Ashley Frost says he immerses himself in “a convergence of light and space”. In 2021 he was a finalist in both the Wynne and Sulman prizes. His evocative paintings are almost as tactile as the environments that he is drawn to: reflective coastal landscapes, gritty city streets, the serpentine limbs of angophora on the edge of the escarpment.

 

 

 

 

 

 

 

 

 

Autumn Study Sharkies © Ashley Frost

 

 

 

 

 

Karen Hook’s practice ranges across digital media, drawing, painting and analogue photography. Subtle and delicate in tone and colour, Hook’s work is inspired by flaws and imperfections that she says can sometimes hold the key to beauty and mystery.

 

 

 

 

 

 

 

 

 

Mandarins in Doha © Karen Hook

 

 

 

 

Anita Johnson uses salvaged, familiar objects in her sculptures as a kind of shorthand material language. She imagines the parallel lives of these objects and out of them constructs intimate, playful and poetic sculptures that connect powerfully to feelings of longing and evoke memories of place and experience.

 

 

 

 

 

 

 

Wallop © Anita Johnson

 

 

 

 

Hal Pratt draws in graphite and paints in watercolour. A Thirroul local, Hal spends much of his time on painting trips to the Outback, sleeping under the stars. His work captures that country’s brilliant colours and sculptural forms.

 

 

 

 

 

 

 

 

 

 

 

 

 

Rockfall Scarborough © Hal Pratt

 

 

 

 

David Roach is an interdisciplinary artist and filmmaker. His work explores ideas of loose continuity and implied motion. He works in “two and a half dimensions” constructing repeating forms that blur the boundary between painting and sculpture. Utilising wax, cedar and pigments, he starts from detailed studies then allows chance, accident and serendipity to lead the work in unexpected directions.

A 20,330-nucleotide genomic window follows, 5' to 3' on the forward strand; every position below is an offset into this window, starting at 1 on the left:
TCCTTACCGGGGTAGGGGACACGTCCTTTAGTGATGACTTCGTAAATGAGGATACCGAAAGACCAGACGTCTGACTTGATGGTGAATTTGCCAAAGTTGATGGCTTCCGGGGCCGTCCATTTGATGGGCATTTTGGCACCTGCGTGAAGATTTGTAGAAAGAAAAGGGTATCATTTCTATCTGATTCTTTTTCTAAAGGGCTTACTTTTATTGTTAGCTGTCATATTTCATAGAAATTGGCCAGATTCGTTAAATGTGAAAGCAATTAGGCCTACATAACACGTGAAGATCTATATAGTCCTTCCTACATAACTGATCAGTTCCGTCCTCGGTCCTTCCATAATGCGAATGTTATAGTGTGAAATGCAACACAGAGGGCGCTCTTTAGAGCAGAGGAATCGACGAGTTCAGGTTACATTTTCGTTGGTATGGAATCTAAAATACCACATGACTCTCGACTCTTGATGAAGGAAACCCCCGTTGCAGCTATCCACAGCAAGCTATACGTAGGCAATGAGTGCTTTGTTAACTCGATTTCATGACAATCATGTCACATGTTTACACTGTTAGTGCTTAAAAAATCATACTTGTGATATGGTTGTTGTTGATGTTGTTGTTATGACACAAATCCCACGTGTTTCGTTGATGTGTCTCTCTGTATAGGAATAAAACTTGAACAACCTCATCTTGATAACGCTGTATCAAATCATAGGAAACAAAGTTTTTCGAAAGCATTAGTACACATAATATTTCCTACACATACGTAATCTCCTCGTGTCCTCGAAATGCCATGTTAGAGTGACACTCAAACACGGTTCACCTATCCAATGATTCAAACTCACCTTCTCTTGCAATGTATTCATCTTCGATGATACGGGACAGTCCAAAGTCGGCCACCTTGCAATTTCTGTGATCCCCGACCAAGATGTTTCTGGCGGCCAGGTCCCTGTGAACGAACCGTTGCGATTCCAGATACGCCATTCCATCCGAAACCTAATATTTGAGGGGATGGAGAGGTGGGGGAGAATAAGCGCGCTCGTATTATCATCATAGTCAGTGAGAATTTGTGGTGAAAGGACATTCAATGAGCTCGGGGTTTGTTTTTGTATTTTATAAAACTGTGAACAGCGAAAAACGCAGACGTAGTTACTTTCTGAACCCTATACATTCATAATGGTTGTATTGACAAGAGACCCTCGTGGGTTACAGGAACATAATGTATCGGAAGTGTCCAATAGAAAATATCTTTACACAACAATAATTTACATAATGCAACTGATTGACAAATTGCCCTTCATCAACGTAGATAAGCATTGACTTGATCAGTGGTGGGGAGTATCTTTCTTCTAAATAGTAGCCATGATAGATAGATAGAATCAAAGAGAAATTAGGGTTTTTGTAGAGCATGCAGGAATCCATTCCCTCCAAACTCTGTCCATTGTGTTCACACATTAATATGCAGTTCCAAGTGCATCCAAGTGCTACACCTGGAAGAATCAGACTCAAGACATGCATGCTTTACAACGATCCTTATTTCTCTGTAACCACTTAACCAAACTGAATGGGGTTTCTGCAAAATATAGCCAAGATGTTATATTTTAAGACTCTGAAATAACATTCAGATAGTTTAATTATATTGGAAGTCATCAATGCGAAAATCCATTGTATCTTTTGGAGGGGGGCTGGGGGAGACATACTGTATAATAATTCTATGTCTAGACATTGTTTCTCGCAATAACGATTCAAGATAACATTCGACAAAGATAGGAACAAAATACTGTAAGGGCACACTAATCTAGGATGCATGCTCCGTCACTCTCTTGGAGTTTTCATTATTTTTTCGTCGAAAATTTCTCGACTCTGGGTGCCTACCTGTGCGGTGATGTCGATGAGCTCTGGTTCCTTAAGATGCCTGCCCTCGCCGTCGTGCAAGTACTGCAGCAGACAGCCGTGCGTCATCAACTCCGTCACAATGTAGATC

You Are Here © David Roach

 

 

 

 

 

 

Catriona Stanton says weaving her delicate skeletal forms of cane and bamboo is like “drawing in space”. She constructs works out of a maelstrom of toothpicks that appear to flow in swirling eddies. Catriona has recently completed major public commissions in the Northern Territory.

 

 

 

 

 

 

 

 

 

 

 

 

 

 

Resilience (metallic) © Catronia Stanton

Gloaming #4  © Vyvian Wilson

 

 

Vyvian Wilson is “intoxicated and seduced by light”. Her dappled, layered work reflects a deep connection to land and memory. Shifting gestural surface markings and sometimes collaged elements appear to float above a candescent strata of colour.

 

 

 

 

 

 

 

 

 

 

 

 

 

 

 

 

 

Tanya Stubbles describes wandering into Arthur Boyd’s paint-splattered studio when she was 4 and watching him paint. She has been making artwork almost ever since. Her intricate, abstract constructions are a vivid expression of the rural and industrial landscapes where she fossicks for her materials.

 

 

 

 

 

 

Acacia © Tanya Stubbles
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The Clifton School of Arts stands on Dharawal Country, the traditional homelands of the Wodiwodi people. We pay our respects to the First Nations People of Australia.